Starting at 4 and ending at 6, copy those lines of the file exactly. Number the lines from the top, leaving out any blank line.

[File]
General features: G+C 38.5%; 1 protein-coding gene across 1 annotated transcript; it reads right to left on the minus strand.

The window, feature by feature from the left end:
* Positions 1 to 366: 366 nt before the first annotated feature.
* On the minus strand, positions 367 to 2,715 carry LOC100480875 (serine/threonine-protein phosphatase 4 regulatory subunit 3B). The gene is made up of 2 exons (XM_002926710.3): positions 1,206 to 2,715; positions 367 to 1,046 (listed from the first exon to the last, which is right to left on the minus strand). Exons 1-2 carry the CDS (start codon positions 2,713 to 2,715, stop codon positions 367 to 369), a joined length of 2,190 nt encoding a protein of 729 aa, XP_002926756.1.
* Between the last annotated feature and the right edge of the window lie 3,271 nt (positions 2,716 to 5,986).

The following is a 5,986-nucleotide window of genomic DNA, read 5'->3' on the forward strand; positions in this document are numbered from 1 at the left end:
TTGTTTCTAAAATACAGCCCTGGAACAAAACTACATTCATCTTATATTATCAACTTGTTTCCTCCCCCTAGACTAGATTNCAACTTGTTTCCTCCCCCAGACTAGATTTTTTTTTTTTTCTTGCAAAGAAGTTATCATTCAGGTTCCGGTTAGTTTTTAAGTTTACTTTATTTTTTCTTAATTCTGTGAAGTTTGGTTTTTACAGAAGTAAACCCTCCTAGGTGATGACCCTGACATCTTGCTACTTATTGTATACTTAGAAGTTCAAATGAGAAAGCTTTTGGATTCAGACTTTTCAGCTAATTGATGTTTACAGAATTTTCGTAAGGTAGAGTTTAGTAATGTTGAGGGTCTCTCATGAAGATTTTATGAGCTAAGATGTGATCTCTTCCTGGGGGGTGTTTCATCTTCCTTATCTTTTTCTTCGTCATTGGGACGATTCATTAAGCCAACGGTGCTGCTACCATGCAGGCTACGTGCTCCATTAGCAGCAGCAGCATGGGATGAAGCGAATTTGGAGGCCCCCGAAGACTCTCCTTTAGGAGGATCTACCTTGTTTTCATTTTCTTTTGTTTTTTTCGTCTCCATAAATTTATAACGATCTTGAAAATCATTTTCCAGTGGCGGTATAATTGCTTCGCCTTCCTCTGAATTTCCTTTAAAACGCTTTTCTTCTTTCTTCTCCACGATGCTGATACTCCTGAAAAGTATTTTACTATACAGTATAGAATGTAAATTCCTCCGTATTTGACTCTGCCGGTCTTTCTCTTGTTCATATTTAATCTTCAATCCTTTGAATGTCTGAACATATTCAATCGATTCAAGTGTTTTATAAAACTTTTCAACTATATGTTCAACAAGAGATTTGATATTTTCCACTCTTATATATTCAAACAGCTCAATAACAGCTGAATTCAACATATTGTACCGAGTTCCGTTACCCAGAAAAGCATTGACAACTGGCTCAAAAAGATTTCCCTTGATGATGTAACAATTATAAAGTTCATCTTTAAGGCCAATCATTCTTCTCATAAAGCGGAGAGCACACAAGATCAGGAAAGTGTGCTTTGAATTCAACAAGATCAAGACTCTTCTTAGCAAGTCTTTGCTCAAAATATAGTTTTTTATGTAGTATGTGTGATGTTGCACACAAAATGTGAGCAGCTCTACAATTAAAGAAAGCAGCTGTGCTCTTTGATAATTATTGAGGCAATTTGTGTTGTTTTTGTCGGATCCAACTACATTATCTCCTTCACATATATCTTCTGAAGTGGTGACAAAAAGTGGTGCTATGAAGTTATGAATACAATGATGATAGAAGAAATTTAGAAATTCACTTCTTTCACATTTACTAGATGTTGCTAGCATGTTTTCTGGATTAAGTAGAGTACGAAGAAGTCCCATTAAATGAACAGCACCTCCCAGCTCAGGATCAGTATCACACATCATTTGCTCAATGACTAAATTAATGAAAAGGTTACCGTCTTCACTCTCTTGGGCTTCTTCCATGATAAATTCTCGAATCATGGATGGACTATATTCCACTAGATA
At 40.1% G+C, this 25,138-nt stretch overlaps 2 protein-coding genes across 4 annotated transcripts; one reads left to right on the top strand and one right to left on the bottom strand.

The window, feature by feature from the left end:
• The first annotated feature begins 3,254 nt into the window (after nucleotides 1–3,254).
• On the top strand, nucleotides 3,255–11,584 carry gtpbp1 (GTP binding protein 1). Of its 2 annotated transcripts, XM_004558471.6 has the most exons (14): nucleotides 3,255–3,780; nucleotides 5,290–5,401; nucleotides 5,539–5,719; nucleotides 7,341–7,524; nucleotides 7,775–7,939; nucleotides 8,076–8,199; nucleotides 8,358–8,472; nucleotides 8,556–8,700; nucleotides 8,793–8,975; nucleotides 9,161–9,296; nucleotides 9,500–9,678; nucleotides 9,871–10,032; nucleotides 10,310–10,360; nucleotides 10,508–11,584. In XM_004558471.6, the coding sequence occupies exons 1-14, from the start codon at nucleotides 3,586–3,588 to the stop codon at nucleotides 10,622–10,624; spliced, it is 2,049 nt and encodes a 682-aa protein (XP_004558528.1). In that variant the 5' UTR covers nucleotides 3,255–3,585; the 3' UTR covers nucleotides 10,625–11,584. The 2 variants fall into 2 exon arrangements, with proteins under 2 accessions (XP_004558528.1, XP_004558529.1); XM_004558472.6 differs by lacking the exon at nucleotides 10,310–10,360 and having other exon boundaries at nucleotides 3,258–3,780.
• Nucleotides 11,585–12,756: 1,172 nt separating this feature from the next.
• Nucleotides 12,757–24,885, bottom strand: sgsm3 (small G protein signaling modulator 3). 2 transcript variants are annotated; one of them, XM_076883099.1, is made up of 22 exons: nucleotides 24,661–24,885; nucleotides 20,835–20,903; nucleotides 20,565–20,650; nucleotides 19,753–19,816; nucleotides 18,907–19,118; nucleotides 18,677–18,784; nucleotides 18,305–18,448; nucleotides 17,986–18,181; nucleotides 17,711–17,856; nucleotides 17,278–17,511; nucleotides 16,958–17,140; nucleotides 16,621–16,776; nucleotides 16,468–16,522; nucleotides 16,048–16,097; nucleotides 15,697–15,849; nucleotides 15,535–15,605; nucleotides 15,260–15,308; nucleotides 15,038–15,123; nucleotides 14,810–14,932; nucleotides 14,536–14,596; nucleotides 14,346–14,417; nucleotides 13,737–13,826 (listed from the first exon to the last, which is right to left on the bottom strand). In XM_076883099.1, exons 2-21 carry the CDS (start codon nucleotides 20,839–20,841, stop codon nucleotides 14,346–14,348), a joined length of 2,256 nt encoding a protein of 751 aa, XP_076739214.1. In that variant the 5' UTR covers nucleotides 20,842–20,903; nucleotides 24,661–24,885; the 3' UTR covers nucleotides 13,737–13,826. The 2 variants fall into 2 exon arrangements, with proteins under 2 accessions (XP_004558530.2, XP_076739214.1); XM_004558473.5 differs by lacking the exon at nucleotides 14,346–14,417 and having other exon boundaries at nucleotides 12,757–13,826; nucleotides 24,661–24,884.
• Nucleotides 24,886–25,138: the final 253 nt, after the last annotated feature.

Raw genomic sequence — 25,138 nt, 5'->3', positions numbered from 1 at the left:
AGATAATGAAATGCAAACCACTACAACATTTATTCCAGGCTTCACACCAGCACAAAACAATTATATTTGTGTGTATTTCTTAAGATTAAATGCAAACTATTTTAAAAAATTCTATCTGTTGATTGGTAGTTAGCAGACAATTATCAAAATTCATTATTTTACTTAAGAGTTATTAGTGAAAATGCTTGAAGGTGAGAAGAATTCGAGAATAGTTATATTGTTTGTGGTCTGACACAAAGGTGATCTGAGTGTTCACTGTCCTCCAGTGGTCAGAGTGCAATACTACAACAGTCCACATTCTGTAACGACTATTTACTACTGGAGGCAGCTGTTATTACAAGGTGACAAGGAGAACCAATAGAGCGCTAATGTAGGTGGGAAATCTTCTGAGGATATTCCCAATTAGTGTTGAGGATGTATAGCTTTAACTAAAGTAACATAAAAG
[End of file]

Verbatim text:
* On the minus strand, positions 367 to 2,715 carry LOC100480875 (serine/threonine-protein phosphatase 4 regulatory subunit 3B). The gene is made up of 2 exons (XM_002926710.3): positions 1,206 to 2,715; positions 367 to 1,046 (listed from the first exon to the last, which is right to left on the minus strand). Exons 1-2 carry the CDS (start codon positions 2,713 to 2,715, stop codon positions 367 to 369), a joined length of 2,190 nt encoding a protein of 729 aa, XP_002926756.1.
* Between the last annotated feature and the right edge of the window lie 3,271 nt (positions 2,716 to 5,986).

The following is a 5,986-nucleotide window of genomic DNA, read 5'->3' on the forward strand; positions in this document are numbered from 1 at the left end: